Monocyte-derived IL-6 programs microglia to rebuild damaged brain vasculature


Cerebrovascular injury (CVI) is a common pathology caused by infections, injury, stroke, neurodegeneration and autoimmune disease. Rapid resolution of a CVI requires a coordinated innate immune response. In the present study, we sought mechanistic insights into how central nervous system-infiltrating monocytes program resident microglia to mediate angiogenesis and cerebrovascular repair after an intracerebral hemorrhage. In the penumbrae of human stroke brain lesions, we identified a subpopulation of microglia that express vascular endothelial growth factor A. These cells, termed ‘repair-associated microglia’ (RAMs), were also observed in a rodent model of CVI and coexpressed interleukin (IL)-6Ra. Cerebrovascular repair did not occur in IL-6 knockouts or in mice lacking microglial IL-6Ra expression and single-cell transcriptomic analyses revealed faulty RAM programming in the absence of IL-6 signaling. Infiltrating CCR2+ monocytes were the primary source of IL-6 after a CVI and were required to endow microglia with proliferative and proangiogenic properties. Faulty RAM programming in the absence of IL-6 or inflammatory monocytes resulted in poor cerebrovascular repair, neuronal destruction and sustained neurological deficits that were all restored via exogenous IL-6 administration. These data provide a molecular and cellular basis for how monocytes instruct microglia to repair damaged brain vasculature and promote functional recovery after injury.

This is a preview of subscription content, access via your institution

The impact of bilateral therapy on upper limb function after chronic stroke: a systematic review

Almost 14 years and still no protocols on use of this for survivor recovery. THAT IS HOW FUCKING INCOMPETENT THE STROKE MEDICAL WORLD IS!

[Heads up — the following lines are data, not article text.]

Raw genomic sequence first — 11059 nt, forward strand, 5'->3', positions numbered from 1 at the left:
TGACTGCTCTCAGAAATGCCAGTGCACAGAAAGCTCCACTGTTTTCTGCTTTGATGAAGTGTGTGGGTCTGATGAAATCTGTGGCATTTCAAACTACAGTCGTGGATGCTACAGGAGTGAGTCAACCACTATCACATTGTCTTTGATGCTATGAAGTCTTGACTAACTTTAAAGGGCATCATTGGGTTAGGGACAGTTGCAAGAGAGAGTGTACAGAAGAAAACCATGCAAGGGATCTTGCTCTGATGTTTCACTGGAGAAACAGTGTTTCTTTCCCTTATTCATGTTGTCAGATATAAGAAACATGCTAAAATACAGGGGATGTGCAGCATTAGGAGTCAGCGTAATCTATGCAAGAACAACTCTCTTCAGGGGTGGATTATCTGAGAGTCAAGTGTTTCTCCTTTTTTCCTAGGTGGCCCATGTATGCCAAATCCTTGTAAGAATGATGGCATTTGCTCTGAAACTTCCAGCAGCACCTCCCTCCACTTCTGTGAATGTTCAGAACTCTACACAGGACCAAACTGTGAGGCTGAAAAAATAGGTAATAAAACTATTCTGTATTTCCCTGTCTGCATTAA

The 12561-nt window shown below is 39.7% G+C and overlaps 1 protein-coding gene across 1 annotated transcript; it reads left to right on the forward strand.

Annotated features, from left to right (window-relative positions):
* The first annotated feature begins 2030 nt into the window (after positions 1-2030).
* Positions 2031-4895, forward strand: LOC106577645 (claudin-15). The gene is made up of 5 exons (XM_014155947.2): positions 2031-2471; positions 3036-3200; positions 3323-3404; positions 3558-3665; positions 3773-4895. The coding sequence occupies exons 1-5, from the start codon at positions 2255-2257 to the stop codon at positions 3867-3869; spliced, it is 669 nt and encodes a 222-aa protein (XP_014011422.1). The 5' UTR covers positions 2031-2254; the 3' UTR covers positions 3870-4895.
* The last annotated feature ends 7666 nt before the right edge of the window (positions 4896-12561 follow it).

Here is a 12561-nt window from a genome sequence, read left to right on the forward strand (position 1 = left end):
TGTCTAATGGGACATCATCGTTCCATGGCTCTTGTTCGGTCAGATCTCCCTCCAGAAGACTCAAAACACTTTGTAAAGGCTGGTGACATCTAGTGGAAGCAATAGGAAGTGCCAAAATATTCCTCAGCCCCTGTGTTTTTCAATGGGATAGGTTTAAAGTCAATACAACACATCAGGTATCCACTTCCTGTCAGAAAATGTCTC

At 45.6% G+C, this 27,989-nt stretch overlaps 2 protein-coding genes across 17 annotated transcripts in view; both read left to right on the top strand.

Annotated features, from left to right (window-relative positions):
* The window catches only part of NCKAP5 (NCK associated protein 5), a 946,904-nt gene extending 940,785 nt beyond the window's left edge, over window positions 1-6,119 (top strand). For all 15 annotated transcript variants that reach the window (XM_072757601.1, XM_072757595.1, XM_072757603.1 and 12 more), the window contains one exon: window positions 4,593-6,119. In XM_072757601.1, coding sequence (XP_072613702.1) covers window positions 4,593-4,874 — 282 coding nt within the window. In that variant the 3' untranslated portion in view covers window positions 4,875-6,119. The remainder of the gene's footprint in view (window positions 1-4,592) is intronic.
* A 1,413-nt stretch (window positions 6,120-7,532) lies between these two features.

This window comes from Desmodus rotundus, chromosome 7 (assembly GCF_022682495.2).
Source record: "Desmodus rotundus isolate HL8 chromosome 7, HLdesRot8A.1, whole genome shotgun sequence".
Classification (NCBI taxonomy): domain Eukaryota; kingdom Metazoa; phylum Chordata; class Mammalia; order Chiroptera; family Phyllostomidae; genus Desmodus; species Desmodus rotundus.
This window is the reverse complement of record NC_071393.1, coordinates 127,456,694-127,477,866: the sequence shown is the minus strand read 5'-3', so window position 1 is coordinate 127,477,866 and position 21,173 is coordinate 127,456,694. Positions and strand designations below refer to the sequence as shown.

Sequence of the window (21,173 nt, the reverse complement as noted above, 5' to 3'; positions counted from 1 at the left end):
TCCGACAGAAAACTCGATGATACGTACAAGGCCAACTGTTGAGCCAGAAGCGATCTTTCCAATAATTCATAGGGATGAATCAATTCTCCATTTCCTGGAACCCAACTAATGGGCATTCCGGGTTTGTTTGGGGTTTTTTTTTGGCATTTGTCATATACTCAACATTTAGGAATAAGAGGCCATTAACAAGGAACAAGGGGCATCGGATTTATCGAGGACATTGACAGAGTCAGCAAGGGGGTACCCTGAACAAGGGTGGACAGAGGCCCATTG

The impact of bilateral therapy on upper limb function after chronic stroke: a systematic review

 Disability and Rehabilitation, 2010; 32(15): 1221–1231
Centre for Physiotherapy Research, University of Otago, Dunedin, New Zealand
Accepted November 2009


To determine the evidence for bilateral therapy interventions aimed at improving upper limb (UL) function inadults with a range of UL activity limitations due to a first time chronic stroke.
 Seven databases were searched prior to 2008 for articles reporting experimental studies investigating bilateral UL interventions on functional outcome in participants with a first stroke, 6 or more months prior. Included articles were evaluated with the quality index, a tool which evaluates the quality of both randomised and non-randomised studies. Data relating to study design and functional outcome were extracted.
 Nine articles were included; three reported on randomised controlled trials (RCT) and six on cohort studies. Eight studies incorporated a mechanical device as their bilateral intervention. Bilateral arm training with rhythmic auditory cueing(BATRAC) was the most commonly used mechanically based intervention, and three of the four uncontrolled BATRAC studies reported significant improvements in UL function post-intervention, however these results were not substantiated by a RCT study of the BATRAC intervention. One study demonstrated significant functional improvements after 6 days of training with a non-mechanical bilateral task. Of the four studies that performed a follow-up assessment, three reportedsignificant improvement in UL function. Quality index ratings of the included studies ranged from 18 to 25 out of 27.